For the past 10 years, I have been advocating to global and US decision makers to invest money into global health and support policies that extend access to quality healthcare to the poor and most vulnerable families in low and middle-income countries. One of the biggest challenges is getting people who grew up with access to good healthcare (though not perfect) to understand that most women around the world aren’t choosing between which hospital to deliver at or interviewing pediatricians for post-delivery–they’re hoping that they will survive childbirth, and their babies survive delivery.
Last week I took my first trip to the Living Goods hub in Thika, about 45 minutes outside of Nairobi. In Kenya, community health workers are known as community health volunteers (CHVs). I shadowed a CHV named Beth as she visited women in a nearby area. While I’ve had the privilege of seeing many inspiring community health workers in action, I was most excited to see first hand how our mobile technology helps community health workers like Beth do their jobs even better.
One of the biggest challenges is getting people who grew up with access to good healthcare (though not perfect) to understand that most women around the world aren’t choosing between which hospital to deliver at or interviewing pediatricians for post-delivery–they’re hoping that they will survive childbirth, and their babies survive delivery.
Beth was a mini celebrity in her community. Clients asked her many questions, and she was clearly perceived as an authority figure among her neighbors. Beth collected referrals for new clients and entered them into her mobile app, calling ahead to see if women were at work or home. When Beth could not handle an issue on her own–including a child’s bothersome skin condition–she entered the client’s information in her mobile app and referred the mother to the nearest health clinic. The app will automatically remind Beth to follow up with the mother to make sure the child gets the help.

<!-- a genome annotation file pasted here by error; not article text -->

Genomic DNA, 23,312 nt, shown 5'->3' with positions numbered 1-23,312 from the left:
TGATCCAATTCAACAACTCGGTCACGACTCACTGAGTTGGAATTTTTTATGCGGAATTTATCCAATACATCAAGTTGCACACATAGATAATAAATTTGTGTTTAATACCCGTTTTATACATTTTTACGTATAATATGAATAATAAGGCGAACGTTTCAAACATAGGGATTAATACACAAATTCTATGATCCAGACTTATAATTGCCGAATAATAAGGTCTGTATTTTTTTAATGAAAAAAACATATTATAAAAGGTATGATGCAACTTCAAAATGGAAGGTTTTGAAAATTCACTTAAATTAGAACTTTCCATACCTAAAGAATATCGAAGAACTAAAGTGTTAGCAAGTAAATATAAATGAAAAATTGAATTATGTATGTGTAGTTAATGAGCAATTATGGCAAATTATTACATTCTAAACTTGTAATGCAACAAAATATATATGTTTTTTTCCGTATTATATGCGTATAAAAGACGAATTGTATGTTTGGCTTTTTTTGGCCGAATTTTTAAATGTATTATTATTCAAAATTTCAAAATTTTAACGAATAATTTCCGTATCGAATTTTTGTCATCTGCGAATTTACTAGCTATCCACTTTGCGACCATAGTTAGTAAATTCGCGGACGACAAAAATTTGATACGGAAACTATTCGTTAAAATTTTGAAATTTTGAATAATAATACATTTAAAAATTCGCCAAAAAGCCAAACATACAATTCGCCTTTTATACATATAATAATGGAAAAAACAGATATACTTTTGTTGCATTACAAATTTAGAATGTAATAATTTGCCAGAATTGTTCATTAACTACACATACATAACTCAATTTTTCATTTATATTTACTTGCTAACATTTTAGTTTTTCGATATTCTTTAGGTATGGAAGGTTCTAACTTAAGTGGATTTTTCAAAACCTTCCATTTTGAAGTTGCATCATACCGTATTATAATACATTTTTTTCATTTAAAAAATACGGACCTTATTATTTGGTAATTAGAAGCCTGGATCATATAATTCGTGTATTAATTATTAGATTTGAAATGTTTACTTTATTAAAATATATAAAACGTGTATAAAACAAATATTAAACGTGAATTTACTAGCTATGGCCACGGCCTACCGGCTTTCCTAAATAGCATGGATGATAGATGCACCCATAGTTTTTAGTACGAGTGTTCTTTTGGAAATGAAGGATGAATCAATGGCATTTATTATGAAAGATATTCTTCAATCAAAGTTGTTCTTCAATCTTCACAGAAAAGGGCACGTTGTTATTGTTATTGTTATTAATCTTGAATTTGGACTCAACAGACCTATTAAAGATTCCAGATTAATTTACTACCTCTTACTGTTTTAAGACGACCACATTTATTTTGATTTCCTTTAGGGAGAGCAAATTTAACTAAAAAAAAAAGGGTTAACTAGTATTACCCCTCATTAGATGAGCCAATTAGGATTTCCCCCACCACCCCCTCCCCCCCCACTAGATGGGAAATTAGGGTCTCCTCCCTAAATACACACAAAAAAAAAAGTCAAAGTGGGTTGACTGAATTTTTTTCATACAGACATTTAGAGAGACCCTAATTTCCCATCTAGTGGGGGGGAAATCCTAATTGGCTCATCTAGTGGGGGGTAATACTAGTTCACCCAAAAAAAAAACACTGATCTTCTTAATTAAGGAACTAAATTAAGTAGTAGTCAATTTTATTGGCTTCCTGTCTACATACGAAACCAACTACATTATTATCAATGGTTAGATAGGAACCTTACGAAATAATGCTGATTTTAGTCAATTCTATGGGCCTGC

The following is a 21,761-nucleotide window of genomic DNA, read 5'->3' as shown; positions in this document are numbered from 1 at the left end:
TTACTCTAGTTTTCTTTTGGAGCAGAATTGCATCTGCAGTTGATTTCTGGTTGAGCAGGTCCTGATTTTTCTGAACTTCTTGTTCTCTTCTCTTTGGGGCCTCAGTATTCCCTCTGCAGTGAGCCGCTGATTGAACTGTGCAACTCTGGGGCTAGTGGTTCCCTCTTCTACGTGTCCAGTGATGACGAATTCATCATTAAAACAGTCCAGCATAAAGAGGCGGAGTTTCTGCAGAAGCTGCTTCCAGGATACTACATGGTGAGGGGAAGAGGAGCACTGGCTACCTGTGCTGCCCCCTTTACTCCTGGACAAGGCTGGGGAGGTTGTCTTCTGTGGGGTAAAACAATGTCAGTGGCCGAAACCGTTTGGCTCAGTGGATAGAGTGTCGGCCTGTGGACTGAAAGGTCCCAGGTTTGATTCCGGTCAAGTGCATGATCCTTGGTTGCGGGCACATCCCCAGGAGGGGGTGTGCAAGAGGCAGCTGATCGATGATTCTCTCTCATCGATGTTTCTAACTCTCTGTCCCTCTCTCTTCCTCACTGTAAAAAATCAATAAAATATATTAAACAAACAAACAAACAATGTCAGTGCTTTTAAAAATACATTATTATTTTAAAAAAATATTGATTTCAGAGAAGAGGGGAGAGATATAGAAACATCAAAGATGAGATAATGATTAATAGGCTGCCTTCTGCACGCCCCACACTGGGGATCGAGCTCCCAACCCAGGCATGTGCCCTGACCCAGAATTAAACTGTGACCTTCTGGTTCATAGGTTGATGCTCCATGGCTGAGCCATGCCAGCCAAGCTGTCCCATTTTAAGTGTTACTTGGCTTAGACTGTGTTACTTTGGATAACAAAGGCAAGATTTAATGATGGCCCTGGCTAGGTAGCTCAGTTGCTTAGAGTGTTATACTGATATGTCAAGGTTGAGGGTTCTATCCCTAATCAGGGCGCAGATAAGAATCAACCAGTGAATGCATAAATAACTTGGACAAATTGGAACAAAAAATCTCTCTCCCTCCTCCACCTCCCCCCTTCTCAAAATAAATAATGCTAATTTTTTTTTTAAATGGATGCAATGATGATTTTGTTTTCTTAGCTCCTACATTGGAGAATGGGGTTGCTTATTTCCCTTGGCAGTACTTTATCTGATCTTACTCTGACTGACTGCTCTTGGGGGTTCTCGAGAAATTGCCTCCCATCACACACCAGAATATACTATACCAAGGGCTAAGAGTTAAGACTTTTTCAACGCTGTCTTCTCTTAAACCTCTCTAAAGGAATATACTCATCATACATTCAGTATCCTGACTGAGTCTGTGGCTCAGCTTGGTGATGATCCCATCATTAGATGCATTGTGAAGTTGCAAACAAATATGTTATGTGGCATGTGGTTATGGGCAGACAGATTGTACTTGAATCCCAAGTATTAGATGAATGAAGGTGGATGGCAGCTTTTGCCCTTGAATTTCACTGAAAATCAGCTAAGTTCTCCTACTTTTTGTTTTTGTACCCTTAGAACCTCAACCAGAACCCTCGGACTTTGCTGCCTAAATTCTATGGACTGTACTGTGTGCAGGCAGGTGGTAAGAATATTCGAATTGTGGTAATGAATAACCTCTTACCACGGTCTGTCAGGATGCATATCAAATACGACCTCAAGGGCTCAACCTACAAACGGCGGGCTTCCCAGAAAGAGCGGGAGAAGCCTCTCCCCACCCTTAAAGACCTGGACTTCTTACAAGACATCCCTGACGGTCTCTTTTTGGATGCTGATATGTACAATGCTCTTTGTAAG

During one home visit with a pregnant mother, Beth forgot to talk about a birth plan. While CHVs are heroic, they are still human at the end of the day. Sometimes they forget things, just like the rest of us! I was very impressed that the app actually reminded Beth to talk to the client about bringing a safe birthing kit to bring to the hospital. In Kenya these kits–which include sterile razor blades, surgical gloves, and soap–are mandatory for delivery, and mothers could be denied from the hospital if they don’t have one. This was the perfect example of how the app can support community health workers in the field by arming them with medical know-how in the palm of their hand.
A few weeks before I traveled to Kenya I saw the movie the Justice League, where Superman, Wonder Woman, Batman, and other heroes work together to fight evil. Just like the movie, we can’t single handedly fight our enemy: child and maternal mortality. It requires a coordinated, concerted, and heroic effort that requires an ecosystem of support. A community health worker on the frontlines needs to be backed up with a hands-on, attentive supervisor and armed with smart tech tools that take her superpowers to the next level.
Just like the movie, we can’t single handedly fight our enemy: child and maternal mortality.
No movies will be made about this team, but their work does not go unnoticed. Their story is epic. They are the local real-life superheroes making a difference every day.
Crystal Lander is a senior public health professional who launched the advocacy and global policy portfolios for two global non-governmental organizations. As the Director of Advocacy for Living Goods, she manages engagement on global health policy to drive the organization’s vision for lasting and systemic impact that will enable every family to access quality health care in the community in which they live. Prior to Living Goods, Ms. Lander led the advocacy unit at Management Sciences for Health (MSH) for more than seven years. Ms. Lander is a graduate of the University of Michigan-Ann Arbor with a Bachelor of Arts degree in Spanish and Economics and a Master of Public Health from Tulane’s School of Public Health and Tropical Medicine with a degree in International Health Policy.